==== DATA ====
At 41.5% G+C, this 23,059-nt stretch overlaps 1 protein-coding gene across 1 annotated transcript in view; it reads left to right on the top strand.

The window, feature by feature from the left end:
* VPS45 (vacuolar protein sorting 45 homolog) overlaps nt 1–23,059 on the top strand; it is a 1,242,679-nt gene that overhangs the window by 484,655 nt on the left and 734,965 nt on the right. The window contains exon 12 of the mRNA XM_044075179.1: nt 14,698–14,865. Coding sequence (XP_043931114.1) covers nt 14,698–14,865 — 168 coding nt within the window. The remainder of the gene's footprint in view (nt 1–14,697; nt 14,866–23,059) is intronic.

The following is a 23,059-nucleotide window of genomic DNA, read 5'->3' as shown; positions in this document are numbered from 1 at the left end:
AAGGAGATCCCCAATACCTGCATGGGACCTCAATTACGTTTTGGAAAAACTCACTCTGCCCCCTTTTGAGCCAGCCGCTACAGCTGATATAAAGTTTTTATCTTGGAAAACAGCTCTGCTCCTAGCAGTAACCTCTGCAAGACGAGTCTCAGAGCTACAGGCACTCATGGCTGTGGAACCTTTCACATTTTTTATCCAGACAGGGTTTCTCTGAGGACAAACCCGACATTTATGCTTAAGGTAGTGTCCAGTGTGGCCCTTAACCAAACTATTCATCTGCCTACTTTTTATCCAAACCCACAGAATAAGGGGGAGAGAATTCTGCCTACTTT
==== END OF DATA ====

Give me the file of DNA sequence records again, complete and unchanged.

At 41.5% G+C, this 23,059-nt stretch overlaps 1 protein-coding gene across 1 annotated transcript in view; it reads left to right on the top strand.

The window, feature by feature from the left end:
* VPS45 (vacuolar protein sorting 45 homolog) overlaps nt 1–23,059 on the top strand; it is a 1,242,679-nt gene that overhangs the window by 484,655 nt on the left and 734,965 nt on the right. The window contains exon 12 of the mRNA XM_044075179.1: nt 14,698–14,865. Coding sequence (XP_043931114.1) covers nt 14,698–14,865 — 168 coding nt within the window. The remainder of the gene's footprint in view (nt 1–14,697; nt 14,866–23,059) is intronic.

The following is a 23,059-nucleotide window of genomic DNA, read 5'->3' as shown; positions in this document are numbered from 1 at the left end:
AAGGAGATCCCCAATACCTGCATGGGACCTCAATTACGTTTTGGAAAAACTCACTCTGCCCCCTTTTGAGCCAGCCGCTACAGCTGATATAAAGTTTTTATCTTGGAAAACAGCTCTGCTCCTAGCAGTAACCTCTGCAAGACGAGTCTCAGAGCTACAGGCACTCATGGCTGTGGAACCTTTCACATTTTTTATCCAGACAGGGTTTCTCTGAGGACAAACCCGACATTTATGCTTAAGGTAGTGTCCAGTGTGGCCCTTAACCAAACTATTCATCTGCCTACTTTTTATCCAAACCCACAGAATAAGGGGGAGAGAATTCTGCCTACTTT